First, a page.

I just finished Rick Perlstein’s book Nixonland, which is a biography of Richard Nixon but also a study of 60s era politics and how the divisions that existed then reverberate today. The book was so well done that I can’t think of many substantial criticisms. It is one of the most detailed biographical tomes I’ve ever read (for instance, I never knew Watergate robber E. Howard Hunt was a bestselling suspense novelist under a pen name, or that G. Gordon Liddy admires Nazi Germany).
Perlstein argues that Nixon pioneered the manipulation of cultural divides for political gain. More significant than 60s left wing radicalism for Perlstein was the backlash against it, which was more ubiquitous than the movement itself. Nixon did, after all, win the ‘72 election in a landslide. Perlstein identifies Nixon as the grand innovator when it comes to framing liberals as “elites” and conservatives as the true populists who identify with middle America. This, of course, was aided by Nixon’s own insecurities that come from his history as a blue collar Californian who was beaten down all his life by East Coast elites like the Kennedys.
He saw himself as part of the “silent majority.” According to Perlstein, he and his true believers saw saving the country from the liberal democratic establishment and 60s anarchists (they were all bound together) as necessitating any extreme—even a nationwide campaign of spying, political sabotage and robbery.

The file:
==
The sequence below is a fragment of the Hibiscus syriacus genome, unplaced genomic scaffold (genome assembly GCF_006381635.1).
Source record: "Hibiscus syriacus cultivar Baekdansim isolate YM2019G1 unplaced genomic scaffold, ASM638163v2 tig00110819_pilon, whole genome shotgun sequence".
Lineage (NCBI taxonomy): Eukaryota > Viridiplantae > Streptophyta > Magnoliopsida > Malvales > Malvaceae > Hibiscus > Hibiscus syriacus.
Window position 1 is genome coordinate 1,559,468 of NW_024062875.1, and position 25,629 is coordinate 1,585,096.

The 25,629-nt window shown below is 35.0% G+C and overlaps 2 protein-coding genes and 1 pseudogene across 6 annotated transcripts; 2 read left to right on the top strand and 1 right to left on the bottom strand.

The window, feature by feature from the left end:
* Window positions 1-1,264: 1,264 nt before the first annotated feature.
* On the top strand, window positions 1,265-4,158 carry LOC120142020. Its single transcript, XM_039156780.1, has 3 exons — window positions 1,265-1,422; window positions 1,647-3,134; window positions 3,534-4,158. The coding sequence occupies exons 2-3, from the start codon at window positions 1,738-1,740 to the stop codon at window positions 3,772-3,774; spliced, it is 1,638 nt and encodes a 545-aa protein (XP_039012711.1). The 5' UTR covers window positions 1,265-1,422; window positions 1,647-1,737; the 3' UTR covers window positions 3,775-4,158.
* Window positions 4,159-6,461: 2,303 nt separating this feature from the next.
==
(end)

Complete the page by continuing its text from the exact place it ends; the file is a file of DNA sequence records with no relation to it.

Perlstein spends a good deal of time on Nixon’s role in putting away Alger Hiss. Nixon was the House’s equivalent to McCarthy and embraced his position in HUAC. At a time when most thought of HUAC as a bastion of wing nuts, Nixon saw it as a populist platform and a way to blur the distinction between establishment liberals and Communist infiltrators.
Nixonland also has the advantage of hindsight. Older books on Nixon—not knowing what we know now—tend to offer fragmented glimpses of Nixon’s chicanery. Nixonland leaves no doubt of Nixon’s role in, among other things, the infiltration and sabotage of Democratic campaigns, nation wide robberies and domestic spying. In addition to Watergate, Nixon’s “plumbers,” who operated right out the White House, broke into Daniel Ellsberg’s psychiatrist’s office and the Brookings institution. Nixon himself even contemplated firebombing Brookings so fake firefighters could break in and steal top secret documents.